By Thor Halvorssen and Alexander Gladstein
NEW YORK, NY -- The United Nations Human Rights Council concluded its March 26 meeting by adopting 28 resolutions. Convening in Geneva, the Council is the U.N.'s foremost human rights authority. It was created after the U.N.'s 53-member Human Rights Commission did such an abysmal job that in December of 2004 then Secretary General Kofi Annan called for the creation of a new human rights body. The Council currently has 47 members elected on the basis of "geographical distribution" by simple majority vote of the U.N.'s general assembly. Members have to commit to "uphold the highest standards in the promotion and protection of human rights." Annan hailed the new body as a step forward: "I don't think anyone can claim this is old wine in a new bottle," he said after its creation.
The Council's recent work product speaks volumes. Eight of the 28 resolutions passed were criticisms directed at specific governments -- one for North Korea, one for the Democratic Republic of the Congo, one for Burma, one for Guinea, and four for Israel. Human rights violations committed by Israel and North Korea were deemed especially "grave".
The Council views the Israeli government's actions as its most urgent human rights concern -- more dire than, for example, the assassination of human rights defenders in Russia; the continuing genocide in Sudan; the 8 million forced-laborers in China's Laogai prisons; the 200 political prisoners in Cuba; the assault on independent media in Venezuela; the persecution of gays in Uganda. Missing from the Council's resolutions are the cruel dictatorships in Vietnam, Belarus, Zimbabwe, and Eritrea, and the brutality of Iran's government against its own people.
Undoubtedly there are human rights violations by Israel -- wherever youths are given weapons and a long conflict ensues there will be abuses of power and this needs close scrutiny. But the obsession of the U.N. body with Israel shows a complete double standard. Israel has a robust working democracy, a system of government that features an independent judiciary which tries its own war criminals, and a free press which documents its own government's abuses. The countries mentioned above do not have any of these.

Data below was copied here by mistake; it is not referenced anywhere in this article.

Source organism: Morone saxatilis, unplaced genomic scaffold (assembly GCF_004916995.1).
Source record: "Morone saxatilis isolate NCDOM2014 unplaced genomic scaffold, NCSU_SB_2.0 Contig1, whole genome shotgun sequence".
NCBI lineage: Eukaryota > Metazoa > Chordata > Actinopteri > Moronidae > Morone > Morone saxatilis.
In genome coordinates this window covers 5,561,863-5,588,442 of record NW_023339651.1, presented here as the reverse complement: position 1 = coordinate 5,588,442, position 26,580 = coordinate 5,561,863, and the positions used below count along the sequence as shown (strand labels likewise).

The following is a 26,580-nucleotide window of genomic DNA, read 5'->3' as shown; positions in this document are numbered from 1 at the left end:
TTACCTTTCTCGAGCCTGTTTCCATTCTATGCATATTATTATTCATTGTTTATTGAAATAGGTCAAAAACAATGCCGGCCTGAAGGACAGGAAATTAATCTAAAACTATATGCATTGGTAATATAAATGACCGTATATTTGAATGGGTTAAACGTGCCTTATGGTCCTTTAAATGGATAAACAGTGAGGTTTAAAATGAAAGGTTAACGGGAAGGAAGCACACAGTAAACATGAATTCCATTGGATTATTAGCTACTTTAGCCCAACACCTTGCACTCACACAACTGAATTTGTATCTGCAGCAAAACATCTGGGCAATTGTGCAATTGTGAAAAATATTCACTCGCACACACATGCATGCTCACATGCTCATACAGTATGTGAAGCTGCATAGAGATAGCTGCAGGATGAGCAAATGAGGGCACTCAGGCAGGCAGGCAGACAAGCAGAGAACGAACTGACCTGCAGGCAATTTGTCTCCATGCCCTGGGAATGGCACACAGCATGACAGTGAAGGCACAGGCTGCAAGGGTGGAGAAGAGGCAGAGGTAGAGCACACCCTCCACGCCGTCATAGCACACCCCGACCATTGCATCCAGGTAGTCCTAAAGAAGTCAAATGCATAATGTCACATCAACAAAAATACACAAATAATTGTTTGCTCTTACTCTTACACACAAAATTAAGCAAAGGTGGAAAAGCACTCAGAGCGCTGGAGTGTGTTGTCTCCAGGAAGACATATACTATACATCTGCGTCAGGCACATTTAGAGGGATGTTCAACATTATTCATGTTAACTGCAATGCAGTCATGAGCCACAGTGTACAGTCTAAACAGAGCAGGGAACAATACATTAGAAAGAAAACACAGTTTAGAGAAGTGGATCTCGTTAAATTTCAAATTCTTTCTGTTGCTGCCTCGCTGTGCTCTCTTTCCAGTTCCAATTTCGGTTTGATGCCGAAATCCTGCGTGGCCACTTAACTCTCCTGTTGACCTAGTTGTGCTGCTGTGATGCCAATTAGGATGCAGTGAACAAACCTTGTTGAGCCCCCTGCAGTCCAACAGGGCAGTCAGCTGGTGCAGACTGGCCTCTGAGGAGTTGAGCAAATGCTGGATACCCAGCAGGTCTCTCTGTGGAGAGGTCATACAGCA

Why did the U.N. not find it important to speak out on behalf of the Tibetans, Uyghurs, Chechens, Cubans, Darfuris, Dalits, or dozens of other oppressed groups? Because the U.N. Human Rights Council includes a dozen dictatorships, counting China, Cuba, Egypt, Russia and Saudi Arabia as well as a catalog of governments with dreadful human rights records such as Angola, Bahrain, Bolivia, Cameroon, Djibouti, Nicaragua, and Pakistan.
The world's current roundtable for human rights is a tool to whitewash, cover up, and direct attention away from the behavior of its worst member governments. The only working governmental alternative is a body -- in the U.N. or outside it -- composed solely of democratic, open societies applying consistent standards and willing to work transparently to expose and condemn governments that abuse rights. That is why we are convening the 2010 Oslo Freedom Forum in Norway. It's time Human Rights became an issue we all take seriously, and put on the forefront of the global political agenda.
Thor Halvorssen is president of the Human Rights Foundation and founder of the Oslo Freedom Forum. Alexander Gladstein is its vice president of strategy. The Oslo Freedom Forum will convene April 26th - 29th in Norway.